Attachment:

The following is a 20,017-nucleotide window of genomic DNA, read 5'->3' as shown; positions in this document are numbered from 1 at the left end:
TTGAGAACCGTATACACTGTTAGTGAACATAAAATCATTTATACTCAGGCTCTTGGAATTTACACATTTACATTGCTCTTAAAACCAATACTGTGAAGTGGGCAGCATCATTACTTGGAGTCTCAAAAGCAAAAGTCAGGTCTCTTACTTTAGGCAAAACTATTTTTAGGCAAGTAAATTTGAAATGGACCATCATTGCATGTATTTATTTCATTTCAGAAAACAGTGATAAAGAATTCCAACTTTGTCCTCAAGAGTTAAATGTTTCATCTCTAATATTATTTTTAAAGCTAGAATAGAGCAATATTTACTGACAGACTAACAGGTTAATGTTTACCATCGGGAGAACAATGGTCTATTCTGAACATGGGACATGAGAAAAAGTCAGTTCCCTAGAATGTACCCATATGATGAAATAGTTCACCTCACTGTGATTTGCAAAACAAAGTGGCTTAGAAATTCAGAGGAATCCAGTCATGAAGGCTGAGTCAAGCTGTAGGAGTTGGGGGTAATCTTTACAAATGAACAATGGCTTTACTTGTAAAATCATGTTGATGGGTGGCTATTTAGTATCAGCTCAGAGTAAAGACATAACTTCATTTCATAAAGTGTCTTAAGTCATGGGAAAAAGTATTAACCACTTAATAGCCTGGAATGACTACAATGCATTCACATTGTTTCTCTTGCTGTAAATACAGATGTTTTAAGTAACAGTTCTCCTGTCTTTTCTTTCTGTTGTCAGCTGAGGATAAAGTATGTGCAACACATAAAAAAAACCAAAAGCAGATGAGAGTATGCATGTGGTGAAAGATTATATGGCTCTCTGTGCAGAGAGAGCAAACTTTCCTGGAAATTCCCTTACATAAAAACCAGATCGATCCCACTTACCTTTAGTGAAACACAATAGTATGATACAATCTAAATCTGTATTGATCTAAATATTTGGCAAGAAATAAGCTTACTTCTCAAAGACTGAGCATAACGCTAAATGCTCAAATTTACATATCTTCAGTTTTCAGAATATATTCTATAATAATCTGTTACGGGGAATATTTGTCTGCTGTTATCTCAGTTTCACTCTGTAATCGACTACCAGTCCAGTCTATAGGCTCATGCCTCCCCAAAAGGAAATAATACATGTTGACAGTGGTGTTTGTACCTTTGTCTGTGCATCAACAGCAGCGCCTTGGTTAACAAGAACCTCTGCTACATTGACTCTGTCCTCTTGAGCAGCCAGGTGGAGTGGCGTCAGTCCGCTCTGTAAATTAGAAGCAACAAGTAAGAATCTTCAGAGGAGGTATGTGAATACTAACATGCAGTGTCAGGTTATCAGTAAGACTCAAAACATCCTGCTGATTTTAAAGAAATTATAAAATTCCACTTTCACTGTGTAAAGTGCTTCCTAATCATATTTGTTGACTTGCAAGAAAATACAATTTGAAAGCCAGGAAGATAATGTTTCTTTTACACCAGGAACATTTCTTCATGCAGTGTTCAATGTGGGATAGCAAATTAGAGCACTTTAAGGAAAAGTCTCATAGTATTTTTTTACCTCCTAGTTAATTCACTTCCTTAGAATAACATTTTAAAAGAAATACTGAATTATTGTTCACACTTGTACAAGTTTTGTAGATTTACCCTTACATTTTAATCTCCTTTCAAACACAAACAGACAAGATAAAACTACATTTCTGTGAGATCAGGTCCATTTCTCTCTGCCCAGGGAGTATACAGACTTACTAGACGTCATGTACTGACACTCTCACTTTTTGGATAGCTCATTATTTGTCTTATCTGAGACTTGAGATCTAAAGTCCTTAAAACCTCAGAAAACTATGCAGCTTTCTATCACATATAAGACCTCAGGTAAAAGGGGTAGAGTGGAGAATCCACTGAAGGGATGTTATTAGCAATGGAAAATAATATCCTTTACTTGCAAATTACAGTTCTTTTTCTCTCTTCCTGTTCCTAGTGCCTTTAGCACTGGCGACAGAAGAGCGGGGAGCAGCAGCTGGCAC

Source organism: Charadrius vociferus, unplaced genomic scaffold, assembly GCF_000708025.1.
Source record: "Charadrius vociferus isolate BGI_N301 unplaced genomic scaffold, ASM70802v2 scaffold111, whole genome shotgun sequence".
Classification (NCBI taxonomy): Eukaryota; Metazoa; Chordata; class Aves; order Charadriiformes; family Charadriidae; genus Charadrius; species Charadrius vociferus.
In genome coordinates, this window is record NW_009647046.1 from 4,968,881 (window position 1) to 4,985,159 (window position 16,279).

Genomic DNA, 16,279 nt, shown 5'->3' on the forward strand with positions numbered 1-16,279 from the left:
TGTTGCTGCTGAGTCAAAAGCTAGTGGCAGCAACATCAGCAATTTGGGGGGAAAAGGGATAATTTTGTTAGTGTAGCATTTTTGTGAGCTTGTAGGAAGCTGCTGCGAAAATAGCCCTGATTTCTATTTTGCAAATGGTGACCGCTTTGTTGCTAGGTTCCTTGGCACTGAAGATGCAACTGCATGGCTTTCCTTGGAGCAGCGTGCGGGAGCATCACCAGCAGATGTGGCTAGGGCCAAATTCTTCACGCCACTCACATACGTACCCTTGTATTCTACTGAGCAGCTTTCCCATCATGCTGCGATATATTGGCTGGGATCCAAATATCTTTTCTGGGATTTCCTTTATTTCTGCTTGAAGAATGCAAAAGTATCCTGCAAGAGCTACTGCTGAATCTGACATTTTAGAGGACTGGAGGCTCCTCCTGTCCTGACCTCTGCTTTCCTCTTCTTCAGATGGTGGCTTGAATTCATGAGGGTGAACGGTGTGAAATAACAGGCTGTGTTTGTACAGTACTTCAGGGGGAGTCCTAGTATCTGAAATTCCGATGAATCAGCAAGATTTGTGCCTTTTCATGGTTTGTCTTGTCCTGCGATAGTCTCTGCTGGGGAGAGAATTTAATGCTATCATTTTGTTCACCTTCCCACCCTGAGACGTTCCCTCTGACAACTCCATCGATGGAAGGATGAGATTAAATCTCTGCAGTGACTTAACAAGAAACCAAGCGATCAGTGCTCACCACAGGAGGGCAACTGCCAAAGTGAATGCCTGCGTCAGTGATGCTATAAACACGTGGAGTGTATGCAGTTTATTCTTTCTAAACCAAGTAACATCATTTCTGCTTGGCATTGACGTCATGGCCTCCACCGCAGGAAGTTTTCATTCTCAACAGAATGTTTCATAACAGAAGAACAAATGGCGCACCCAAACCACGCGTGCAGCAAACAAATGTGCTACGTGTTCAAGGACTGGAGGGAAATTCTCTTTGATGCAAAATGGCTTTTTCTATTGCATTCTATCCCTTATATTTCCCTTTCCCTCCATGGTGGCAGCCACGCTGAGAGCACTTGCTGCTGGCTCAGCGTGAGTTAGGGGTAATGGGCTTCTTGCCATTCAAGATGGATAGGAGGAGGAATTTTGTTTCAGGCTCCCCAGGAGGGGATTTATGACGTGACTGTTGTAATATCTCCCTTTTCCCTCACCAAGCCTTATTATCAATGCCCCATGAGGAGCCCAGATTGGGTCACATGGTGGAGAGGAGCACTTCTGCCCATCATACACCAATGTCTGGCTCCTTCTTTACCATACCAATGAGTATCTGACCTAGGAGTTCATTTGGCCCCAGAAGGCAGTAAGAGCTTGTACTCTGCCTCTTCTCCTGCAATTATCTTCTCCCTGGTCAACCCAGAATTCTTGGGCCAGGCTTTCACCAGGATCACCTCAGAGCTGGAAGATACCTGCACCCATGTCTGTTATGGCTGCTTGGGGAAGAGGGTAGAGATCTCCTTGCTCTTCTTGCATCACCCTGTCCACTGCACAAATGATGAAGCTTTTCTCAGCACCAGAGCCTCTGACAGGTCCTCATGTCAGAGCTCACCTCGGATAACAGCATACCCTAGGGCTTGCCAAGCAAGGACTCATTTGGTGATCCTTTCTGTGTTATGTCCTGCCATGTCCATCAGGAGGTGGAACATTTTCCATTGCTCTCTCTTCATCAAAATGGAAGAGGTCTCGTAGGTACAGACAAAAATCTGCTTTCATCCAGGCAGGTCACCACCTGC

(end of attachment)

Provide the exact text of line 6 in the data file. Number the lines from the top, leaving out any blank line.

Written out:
In genome coordinates, this window is record NW_009647046.1 from 4,968,881 (window position 1) to 4,985,159 (window position 16,279).